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Gardener's HQ Guide to Growing Cress

Garden Cress, scientific name Lepidium sativum, is an edible fast growing herb. It is related to mustard and watercress, and they share the same peppery, tangy flavor as well as having a similar aroma. Garden Cress also goes by the names of mustard cress, pepper grass, garden pepper cress, poor man’s pepper, and pepperwort.

Foliage is usually medium to dark green with a fine to medium texture.

There are several main types of cress: garden cress (Lepidium sativum), Curly cress (Barbarea vernapraecox), and Watercress (Rorippa nasturtium-aquaticum).

Cress sprout
Cress sprouts by Till Westermayer (CC: https://www.flickr.com/photos/tillwe/)

Garden cress is sometimes termed as the broadleaf cress as it has flat yet bright green leaves that are normally two inches wide and four inches long.

Australian cress is another term for the golden-leafed broadleaf cress, which is an annual plant that normally thrives in damp soil.

Curly cress has leaves that are finely divided, which somehow resembles chervil or parsley atop thin, branching stems. It is also called as early winter cress, cresson, upland cress, curlicress, moss curled cress, fine-curled cress, or extra-curled cress. Curly cress is a biennial that thrives in damp soil.

The last type is the watercress, which is an annual plant that usually grows in water. It can also be pot planted indoors, in a tray of water or alongside of a watercourse or stream. Watercress can only be grown in soil that is in gently running water.

Cress –no matter the type—is a fast growing herbaceous vegetable that needs to be planted in cool weathers. This plant is often used in gardening activities of young children as it can be easily planted by almost anyone. It can sometimes even be grown on a cotton ball, in a bottle, or in the traditional soil; as long as there is proper moisture for it to germinate. All parts of the plant, including the seed, are edible.

This makes it a perfect ingredient to any nutritious and delicious salad green, especially for those who want to add a slightly peppery taste.

Soil Preparation

If planted outdoors, crest should be planted in shade or semi-shade. Curly and garden cress are best to be planted in a moist, well-drained sandy loam. Watercress should be placed in a container of sandy soil that is submerged in running water. All in all, cress prefers a pH that is not too acidic, with pH 6.0 to 6.8.

Planting Time

Majority of cresses are actually cool-weather season annuals, which is why it is perfect to be planted in the garden in as early as four or six weeks before the last frost date. However, it can be grown indoors all year round, as cress loves well-shaded locations. When remained in a temperature 45 degrees Fahrenheit, expect germination to start from 2 to 14 days at a temperature of 55 to 75°F (13 – 24°C); germination takes longer at cooler temperatures.

Seedlings of Cress Plants
Preparing cress seedlings in cotton wool picture by Stephanie Chapman (CC: https://www.flickr.com/photos/imcountingufoz/)

Planting and Spacing

Sow curly and garden cress seed (up to five years old) at about ¼ inch (6 mm) deep, thickly planted in rows in a small patch of about two square feet (0.2 sq. m). Ideally make successive plantings every 15 to 20 days until warm weather occurs, planting can resume towards the end of summer when the weather cools again.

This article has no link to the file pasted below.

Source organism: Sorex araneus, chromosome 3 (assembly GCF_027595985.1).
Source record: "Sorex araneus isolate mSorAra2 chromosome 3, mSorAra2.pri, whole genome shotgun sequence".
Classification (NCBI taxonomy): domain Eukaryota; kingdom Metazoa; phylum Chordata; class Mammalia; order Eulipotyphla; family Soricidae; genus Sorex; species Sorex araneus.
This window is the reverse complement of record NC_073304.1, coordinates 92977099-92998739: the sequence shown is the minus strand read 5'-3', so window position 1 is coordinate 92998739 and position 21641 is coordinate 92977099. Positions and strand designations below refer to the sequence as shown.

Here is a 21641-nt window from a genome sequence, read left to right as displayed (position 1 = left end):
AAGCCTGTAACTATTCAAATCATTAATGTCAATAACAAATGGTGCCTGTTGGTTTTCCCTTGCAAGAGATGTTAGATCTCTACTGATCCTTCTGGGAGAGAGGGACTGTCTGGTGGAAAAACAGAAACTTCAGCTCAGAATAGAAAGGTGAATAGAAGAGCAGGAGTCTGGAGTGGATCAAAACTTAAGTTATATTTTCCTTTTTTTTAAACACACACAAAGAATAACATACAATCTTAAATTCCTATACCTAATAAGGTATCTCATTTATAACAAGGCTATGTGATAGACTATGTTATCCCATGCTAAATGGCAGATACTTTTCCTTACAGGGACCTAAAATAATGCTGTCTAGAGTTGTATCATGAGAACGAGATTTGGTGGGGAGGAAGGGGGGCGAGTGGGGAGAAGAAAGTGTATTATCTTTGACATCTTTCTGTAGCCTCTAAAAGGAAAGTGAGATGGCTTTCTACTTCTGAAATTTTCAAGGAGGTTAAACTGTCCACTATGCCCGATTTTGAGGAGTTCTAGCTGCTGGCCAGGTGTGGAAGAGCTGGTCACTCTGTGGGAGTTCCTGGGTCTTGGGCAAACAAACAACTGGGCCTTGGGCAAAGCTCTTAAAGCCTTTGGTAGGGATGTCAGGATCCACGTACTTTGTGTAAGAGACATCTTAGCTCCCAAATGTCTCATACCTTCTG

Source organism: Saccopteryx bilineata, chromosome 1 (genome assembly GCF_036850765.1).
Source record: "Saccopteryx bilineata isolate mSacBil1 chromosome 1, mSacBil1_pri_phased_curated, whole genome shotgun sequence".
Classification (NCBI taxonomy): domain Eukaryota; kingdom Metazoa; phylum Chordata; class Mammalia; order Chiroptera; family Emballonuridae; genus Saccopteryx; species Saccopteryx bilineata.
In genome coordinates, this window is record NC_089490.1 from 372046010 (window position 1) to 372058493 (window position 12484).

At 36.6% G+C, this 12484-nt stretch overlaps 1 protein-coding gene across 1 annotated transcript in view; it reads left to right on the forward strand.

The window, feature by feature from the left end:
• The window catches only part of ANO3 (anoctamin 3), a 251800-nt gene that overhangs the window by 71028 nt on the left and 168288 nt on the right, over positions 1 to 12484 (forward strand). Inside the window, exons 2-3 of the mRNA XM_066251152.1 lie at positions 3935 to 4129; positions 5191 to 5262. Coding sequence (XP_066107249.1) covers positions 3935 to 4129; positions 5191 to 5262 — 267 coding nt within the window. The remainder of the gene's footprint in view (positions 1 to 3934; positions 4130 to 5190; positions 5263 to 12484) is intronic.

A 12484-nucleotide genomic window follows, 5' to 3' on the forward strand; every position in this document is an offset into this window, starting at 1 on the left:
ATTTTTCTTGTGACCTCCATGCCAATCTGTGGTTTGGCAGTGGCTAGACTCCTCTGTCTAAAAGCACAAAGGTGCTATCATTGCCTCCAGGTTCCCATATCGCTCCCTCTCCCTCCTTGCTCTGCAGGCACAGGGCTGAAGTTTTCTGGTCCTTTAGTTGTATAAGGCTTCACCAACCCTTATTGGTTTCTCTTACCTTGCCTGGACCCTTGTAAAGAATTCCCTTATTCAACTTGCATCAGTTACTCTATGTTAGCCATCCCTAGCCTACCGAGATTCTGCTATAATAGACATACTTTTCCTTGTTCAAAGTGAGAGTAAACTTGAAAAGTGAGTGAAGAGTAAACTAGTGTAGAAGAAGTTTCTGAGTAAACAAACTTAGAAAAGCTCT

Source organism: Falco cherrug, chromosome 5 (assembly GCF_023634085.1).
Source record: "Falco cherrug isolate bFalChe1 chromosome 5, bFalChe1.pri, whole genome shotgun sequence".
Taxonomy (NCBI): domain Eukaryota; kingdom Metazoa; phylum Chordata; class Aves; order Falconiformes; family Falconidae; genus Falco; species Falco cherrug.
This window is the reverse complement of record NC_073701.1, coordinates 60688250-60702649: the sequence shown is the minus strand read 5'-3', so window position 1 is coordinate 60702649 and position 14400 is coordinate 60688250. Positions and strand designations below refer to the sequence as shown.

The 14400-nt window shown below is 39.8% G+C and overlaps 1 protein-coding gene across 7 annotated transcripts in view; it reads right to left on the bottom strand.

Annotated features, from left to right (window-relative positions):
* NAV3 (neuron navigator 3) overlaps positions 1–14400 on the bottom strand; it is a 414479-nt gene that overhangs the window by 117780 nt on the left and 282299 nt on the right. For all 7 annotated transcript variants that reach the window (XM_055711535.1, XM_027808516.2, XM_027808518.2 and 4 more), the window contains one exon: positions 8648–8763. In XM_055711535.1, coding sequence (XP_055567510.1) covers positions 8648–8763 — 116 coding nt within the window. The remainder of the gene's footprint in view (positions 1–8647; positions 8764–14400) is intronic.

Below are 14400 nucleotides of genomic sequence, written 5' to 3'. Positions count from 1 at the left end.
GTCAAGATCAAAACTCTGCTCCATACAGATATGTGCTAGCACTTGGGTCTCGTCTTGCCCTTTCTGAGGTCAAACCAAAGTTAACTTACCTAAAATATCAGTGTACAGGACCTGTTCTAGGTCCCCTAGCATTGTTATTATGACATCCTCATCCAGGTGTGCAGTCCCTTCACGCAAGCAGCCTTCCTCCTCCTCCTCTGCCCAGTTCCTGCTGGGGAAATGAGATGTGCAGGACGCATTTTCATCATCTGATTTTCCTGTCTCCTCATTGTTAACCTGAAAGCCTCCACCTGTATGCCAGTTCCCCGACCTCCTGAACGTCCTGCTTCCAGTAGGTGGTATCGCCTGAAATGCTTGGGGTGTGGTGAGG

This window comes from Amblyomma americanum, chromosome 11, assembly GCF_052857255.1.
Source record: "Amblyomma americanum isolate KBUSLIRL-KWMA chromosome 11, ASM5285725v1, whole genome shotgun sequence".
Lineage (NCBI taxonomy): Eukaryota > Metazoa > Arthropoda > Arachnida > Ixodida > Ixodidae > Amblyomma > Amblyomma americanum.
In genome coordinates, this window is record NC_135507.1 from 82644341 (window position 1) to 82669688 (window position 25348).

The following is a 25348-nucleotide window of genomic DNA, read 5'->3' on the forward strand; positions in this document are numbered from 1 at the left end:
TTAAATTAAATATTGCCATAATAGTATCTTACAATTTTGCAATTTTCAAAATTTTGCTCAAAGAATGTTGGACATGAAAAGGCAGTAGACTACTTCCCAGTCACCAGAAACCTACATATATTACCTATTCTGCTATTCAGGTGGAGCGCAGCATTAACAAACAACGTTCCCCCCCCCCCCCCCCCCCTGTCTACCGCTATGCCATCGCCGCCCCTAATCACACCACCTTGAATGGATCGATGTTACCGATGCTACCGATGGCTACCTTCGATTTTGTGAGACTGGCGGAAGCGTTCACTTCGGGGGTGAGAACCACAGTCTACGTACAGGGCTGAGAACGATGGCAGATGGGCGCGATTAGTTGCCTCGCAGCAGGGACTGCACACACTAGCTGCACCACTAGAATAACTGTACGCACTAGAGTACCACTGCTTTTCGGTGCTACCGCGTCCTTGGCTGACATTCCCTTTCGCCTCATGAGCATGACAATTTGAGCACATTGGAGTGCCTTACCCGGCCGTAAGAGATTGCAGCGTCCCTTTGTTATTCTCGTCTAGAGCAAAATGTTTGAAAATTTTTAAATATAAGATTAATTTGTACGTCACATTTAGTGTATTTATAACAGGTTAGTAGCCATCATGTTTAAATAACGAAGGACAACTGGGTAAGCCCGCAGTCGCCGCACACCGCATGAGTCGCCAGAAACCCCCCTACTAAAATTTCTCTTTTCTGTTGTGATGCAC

Larger varieties of cress should be thinned and spaced in rows about 18 to 24 (45 – 60) inches apart. Intercrop by growing with carrots, radishes, and other salads crops such as Chard Plants. Grow watercress in water-submerged containers.

Cress Plant Care

Although cress is one of the easiest plants to grow[https://www.gardenershq.com/Low-Maintenance-Plants.php], making cress care a breeze, it requires soil that needs to be kept well-moist. Avoid letting the roots dry out and always keep the soil rich by adding aged compost or fertilizer. Grow watercress in gently running water. The soil should be kept weed free and not have direct contact with the sun. Pinching cress back will help promote new foliage.

To get the best of this plant, it can be planted along with chives, spearmint and peppermint, bunching onions and wintergreen. It can also be inter-planted with various kinds of small crops.

Troubleshooting Common Growing Problems

There are no serious pest or disease problems that are known to infect cress. It is still advisable to maintain necessary precautions and always keep the soil clean and moist to prevent any possible pests and insects from damaging the plant. Sometimes Flea beetles can affect garden cress, these can be prevented by initially growing cress under cover and then removing the cover when the weather warms up.

Cress Harvest and Storage

During harvest, pinch or cut out cress tips, as needed. Cutting should only start once the plant reaches three to four inches (8 – 10 cm) tall. Plants are expected to re-grow sooner when cut back to ½ inch (1.2 cm). Harvest cress before maturity, as they are most tender during this stage. Sprouts can also be used fresh. Cress can only be kept in the refrigerator for a maximum of one week.


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